The Golden Legend by Nadeem Aslam, Faber and Faber, £16.99
“The kinship of humanity was what Christ bought into the world,” reflects the fictional Bishop Solomon, Pakistan’s only native-born prelate, in this fierce and provocative new novel. Nadeem Aslam’s previous four books have tried to articulate this formula, searching for the unlikely bonds that bring people together. But it is in The Golden Legend, a tale of Christian persecution in modern-day Pakistan, that he finds its ultimate realisation.
Husband and wife Massud and Nargis are middle-class Pakistani architects, nominally Muslim but deeply suspicious of the zealous piety of their fellow countrymen. They are friends with Lily, a Christian rickshaw driver, and his daughter, Helen.
When a terror incident leaves Massud dead, the recently widowed Nargis has to come to terms with the secret she’s been keeping all her life. Meanwhile, Lily has been visiting the daughter of a local imam and one night the rickshaw driver drops his crucifix in the courtyard of the mosque. When this is discovered, anti-Christian riots break out, leaving all the Christian houses of Zamana in ashes and their residents on the run. Posters appear of Lily and Helen calling for “death to the blasphemers”.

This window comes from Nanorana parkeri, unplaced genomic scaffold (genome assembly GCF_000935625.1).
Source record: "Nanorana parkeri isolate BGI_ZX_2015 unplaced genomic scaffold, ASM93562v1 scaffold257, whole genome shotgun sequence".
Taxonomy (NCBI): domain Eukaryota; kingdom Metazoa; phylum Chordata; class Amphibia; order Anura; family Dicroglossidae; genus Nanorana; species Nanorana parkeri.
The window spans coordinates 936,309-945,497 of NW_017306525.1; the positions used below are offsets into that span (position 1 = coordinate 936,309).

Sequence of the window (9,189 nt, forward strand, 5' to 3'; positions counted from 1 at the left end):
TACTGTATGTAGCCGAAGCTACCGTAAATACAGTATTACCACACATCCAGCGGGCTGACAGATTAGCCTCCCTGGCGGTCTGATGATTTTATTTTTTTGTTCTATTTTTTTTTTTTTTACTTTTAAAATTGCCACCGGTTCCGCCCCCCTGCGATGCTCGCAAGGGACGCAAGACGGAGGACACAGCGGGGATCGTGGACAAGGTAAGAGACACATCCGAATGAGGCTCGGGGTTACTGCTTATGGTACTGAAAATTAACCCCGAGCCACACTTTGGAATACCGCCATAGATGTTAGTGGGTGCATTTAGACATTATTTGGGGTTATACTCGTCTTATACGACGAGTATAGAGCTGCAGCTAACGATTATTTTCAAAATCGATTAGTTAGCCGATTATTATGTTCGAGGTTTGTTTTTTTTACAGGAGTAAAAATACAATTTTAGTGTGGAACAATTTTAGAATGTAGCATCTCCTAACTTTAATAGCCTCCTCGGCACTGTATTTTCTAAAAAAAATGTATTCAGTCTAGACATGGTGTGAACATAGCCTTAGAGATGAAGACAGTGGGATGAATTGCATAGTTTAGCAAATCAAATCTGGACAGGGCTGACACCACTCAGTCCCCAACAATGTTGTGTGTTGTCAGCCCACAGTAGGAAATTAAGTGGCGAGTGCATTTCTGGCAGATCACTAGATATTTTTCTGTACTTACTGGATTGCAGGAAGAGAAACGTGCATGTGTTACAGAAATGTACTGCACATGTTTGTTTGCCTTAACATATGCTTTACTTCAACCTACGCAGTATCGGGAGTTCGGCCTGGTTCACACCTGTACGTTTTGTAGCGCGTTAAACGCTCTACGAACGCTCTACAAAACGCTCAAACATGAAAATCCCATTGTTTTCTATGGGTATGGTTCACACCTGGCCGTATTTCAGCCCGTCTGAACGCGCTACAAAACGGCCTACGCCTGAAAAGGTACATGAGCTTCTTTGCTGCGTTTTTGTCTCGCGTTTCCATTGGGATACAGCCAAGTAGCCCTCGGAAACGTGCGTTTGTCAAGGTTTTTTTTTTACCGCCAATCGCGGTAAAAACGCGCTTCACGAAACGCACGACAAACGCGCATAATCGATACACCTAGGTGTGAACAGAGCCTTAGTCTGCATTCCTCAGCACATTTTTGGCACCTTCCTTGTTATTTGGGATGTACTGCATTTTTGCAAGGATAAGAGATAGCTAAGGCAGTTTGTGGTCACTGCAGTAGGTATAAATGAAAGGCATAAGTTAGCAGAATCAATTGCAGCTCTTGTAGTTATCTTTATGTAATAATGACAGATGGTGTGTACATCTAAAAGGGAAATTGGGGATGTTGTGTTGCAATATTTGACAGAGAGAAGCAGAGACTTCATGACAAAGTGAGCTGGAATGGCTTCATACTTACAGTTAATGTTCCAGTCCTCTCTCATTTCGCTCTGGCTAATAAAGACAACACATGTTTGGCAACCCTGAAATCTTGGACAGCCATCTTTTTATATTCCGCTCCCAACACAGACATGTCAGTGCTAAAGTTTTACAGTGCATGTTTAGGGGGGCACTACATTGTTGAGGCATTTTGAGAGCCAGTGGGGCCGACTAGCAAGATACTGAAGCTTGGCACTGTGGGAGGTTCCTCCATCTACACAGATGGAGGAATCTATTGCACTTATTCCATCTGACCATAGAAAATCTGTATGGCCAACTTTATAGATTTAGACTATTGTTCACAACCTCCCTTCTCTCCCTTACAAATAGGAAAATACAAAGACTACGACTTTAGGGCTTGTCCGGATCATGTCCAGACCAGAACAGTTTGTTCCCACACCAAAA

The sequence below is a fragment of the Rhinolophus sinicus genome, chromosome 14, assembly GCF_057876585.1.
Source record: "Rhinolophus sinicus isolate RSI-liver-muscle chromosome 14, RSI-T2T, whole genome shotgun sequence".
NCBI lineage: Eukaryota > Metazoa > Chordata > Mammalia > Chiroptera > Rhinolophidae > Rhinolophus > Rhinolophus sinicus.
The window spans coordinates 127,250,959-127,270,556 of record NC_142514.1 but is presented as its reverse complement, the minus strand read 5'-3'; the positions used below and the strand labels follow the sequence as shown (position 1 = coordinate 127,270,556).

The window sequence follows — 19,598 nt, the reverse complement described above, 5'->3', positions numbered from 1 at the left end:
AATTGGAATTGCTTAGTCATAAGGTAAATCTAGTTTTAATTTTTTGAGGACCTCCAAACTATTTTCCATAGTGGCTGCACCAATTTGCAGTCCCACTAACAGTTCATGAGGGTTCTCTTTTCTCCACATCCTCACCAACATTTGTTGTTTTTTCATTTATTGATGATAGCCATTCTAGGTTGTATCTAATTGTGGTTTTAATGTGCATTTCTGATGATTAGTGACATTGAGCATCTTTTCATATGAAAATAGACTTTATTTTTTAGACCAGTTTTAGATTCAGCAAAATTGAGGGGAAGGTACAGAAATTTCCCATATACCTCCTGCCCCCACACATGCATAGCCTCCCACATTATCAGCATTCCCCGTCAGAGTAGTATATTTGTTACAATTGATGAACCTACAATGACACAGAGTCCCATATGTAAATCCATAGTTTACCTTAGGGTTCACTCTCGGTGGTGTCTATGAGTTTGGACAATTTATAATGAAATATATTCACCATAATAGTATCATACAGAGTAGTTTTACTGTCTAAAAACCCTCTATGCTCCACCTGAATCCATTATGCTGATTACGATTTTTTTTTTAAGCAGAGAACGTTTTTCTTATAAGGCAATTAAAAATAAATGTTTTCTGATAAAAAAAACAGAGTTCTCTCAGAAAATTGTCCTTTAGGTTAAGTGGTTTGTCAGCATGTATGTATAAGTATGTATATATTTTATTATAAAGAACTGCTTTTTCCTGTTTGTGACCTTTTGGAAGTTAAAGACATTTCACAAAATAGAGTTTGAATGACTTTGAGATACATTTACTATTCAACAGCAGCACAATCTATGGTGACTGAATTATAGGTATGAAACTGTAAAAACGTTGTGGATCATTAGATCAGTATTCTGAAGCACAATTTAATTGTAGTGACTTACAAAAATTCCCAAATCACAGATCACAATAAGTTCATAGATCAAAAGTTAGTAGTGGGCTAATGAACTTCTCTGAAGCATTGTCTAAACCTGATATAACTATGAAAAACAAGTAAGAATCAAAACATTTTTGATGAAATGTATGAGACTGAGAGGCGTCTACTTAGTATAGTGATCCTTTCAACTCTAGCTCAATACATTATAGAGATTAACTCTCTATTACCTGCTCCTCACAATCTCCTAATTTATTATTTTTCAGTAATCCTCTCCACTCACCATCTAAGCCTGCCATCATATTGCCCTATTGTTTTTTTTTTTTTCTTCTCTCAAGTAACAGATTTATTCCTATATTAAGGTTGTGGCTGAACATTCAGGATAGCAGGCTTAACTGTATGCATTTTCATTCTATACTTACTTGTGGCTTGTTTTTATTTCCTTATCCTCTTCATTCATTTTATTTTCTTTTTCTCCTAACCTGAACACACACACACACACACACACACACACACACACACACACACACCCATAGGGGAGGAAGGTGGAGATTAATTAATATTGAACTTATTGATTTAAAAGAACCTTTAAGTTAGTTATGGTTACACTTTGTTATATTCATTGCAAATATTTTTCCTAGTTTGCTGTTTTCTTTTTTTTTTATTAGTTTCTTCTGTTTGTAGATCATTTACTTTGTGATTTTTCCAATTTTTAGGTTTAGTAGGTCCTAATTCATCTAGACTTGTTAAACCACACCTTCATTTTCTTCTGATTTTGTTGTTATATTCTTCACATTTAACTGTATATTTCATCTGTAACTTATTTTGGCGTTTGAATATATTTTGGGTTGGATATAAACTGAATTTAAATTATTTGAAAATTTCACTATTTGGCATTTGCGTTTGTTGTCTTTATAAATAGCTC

Slowly, Nargis unravels her own secret – she was born Margaret, a Christian, and the niece of Bishop Solomon. Growing up in Pakistan, Margaret suffered many indignities: not being allowed to drink from the same water fountains as Muslims, name-calling and social ostracism. When she is mistaken for a Muslim student named Nargis on her first day at university and is treated well, she decides to keep up the pretence but remains a Christian in secret.
Aslam has painted a bleak but lyrical portrait of what it means to be Christian in present-day Pakistan. The Golden Legend is almost a 21st-century analogue of Shusaku Endo’s Silence. Like that book, this novel portrays the silent resistance and martyrdom of Christians in a hostile land. Against the seduction of defining ourselves through our differences, Aslam bravely sets up a counter-narrative where forgiveness and belief bring us together, rather than tearing us apart.
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